There is much to celebrate about the Gents’ Toilet at Broadstairs Railway Station. Clearly signposted; naturally lighted; capaciously roomy. If I were an estate agent, I could make numerous claims as to its desirability. But its most marketable quality is space. In fact, there is just so much space. Three urinals adrift in an ocean of freedom.
Now, attentive followers of my writings will know that one thing I appreciate is a measure of privy privacy, so it should be safe to assume that in the Gents’ Toilet at Broadstairs Railway Station I have found my urinary nirvana? Not so. Returning to my estate agent analogy, I would defy any estate agent to be able to spin a description of the Gents’ Toilet at Broadstairs Railway Station as an ‘efficient use of the available space’.
In an area the size of an aircraft hangar, why place the three urinals all together in such a compact row? It is almost as though the designer/plumber is advocating mid-micturition conversation. No. And, one again, no. Faced with a blank canvas of Pollock-proportions, why, oh why, concentrate all the interest in such a limited region?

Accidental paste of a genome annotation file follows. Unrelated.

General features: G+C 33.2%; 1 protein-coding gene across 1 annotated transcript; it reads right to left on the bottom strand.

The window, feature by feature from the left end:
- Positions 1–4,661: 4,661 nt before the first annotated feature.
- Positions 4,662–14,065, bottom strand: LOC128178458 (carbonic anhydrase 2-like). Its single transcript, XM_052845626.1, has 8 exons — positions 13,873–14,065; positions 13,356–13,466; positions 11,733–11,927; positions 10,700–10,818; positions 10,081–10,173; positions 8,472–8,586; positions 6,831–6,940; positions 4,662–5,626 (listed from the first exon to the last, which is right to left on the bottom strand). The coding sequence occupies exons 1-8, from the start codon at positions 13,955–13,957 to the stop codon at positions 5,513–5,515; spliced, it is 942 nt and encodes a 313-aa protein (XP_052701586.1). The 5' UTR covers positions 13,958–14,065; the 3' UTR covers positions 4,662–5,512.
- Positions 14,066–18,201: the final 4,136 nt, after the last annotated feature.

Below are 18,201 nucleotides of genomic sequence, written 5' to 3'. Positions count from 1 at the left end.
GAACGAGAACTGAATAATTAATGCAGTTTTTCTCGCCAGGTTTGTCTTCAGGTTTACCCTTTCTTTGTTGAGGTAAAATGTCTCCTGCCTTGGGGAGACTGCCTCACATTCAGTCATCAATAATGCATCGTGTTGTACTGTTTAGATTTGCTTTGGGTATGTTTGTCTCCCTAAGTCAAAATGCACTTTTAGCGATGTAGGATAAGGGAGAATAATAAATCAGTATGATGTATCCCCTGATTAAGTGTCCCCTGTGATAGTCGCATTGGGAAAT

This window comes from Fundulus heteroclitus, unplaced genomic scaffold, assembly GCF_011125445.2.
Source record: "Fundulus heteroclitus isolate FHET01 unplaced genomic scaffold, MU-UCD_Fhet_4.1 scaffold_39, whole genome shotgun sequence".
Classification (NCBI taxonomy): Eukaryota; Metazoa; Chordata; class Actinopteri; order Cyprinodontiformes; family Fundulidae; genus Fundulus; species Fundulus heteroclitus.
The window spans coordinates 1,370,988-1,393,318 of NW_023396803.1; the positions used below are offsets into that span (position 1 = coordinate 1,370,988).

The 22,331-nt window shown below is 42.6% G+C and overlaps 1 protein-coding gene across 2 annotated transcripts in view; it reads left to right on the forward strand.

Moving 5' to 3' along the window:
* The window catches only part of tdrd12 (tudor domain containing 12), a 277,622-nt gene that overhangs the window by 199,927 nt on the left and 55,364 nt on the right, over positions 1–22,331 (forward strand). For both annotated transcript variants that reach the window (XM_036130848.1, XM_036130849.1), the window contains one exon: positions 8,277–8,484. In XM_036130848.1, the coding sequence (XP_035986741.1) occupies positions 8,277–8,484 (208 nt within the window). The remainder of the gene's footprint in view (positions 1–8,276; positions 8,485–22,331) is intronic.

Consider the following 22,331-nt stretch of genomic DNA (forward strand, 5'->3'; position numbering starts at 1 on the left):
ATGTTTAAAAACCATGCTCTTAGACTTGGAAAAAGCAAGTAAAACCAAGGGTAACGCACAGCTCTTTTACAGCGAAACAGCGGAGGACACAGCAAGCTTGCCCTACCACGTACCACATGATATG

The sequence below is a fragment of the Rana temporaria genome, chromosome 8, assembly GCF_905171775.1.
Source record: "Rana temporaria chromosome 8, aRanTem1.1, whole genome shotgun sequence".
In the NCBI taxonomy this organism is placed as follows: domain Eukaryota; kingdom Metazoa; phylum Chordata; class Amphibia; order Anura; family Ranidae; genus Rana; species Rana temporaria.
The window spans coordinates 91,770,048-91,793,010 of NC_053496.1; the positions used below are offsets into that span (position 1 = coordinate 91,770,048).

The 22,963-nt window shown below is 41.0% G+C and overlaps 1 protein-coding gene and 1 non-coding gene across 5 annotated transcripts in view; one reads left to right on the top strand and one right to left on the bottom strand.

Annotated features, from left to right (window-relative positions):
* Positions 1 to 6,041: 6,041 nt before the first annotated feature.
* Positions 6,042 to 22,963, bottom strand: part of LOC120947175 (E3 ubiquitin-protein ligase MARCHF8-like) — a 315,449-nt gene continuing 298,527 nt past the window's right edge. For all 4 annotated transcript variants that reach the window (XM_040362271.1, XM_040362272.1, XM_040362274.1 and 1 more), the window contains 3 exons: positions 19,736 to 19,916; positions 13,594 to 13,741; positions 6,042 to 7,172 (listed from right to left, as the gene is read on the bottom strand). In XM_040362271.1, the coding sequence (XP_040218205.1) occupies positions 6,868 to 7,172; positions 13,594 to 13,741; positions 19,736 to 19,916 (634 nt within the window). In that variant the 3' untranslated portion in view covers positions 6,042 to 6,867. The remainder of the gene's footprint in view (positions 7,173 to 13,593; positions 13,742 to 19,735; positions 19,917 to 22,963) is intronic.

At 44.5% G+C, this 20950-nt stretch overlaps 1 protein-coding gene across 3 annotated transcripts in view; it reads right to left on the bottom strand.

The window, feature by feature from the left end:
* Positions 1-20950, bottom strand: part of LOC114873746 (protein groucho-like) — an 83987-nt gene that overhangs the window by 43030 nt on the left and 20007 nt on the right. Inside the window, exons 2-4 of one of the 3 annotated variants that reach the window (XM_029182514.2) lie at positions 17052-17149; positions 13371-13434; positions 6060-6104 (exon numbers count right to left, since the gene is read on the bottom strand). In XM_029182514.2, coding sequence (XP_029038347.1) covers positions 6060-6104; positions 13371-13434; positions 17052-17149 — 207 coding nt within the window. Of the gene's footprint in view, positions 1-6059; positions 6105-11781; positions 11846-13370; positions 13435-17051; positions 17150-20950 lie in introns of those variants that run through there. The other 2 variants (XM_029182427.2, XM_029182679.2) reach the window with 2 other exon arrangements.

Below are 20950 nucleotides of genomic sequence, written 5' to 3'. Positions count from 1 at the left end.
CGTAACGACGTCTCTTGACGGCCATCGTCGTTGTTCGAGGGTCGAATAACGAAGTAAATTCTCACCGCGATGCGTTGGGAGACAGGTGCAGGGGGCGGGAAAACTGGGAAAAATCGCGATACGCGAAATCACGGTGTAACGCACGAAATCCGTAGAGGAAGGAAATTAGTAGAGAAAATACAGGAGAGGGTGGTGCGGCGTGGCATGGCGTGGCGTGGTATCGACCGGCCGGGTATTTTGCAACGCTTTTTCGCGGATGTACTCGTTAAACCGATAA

Me? I would have done things differently. There would have been one urinal on the east wall. One, and one alone. One urinal on the north wall; one urinal on the south wall. West wall? Wash basin. It is not difficult to organise the space such that the key features are arranged at the furthermost proximity, one from each other. It is not the golden ratio of aesthetics; I am quite sure that it is a plumber’s nightmare; but it better appreciates the British sensibility.
Rearrange the urinals in the Gents’ Toilet at Broadstairs Railway Station to my specification, and I will do a happy waltz in the cavernous ballroom expanse, which exists between them.
© Simon Turner-Tree
Simon Turner-Tree is a man with privacy issues.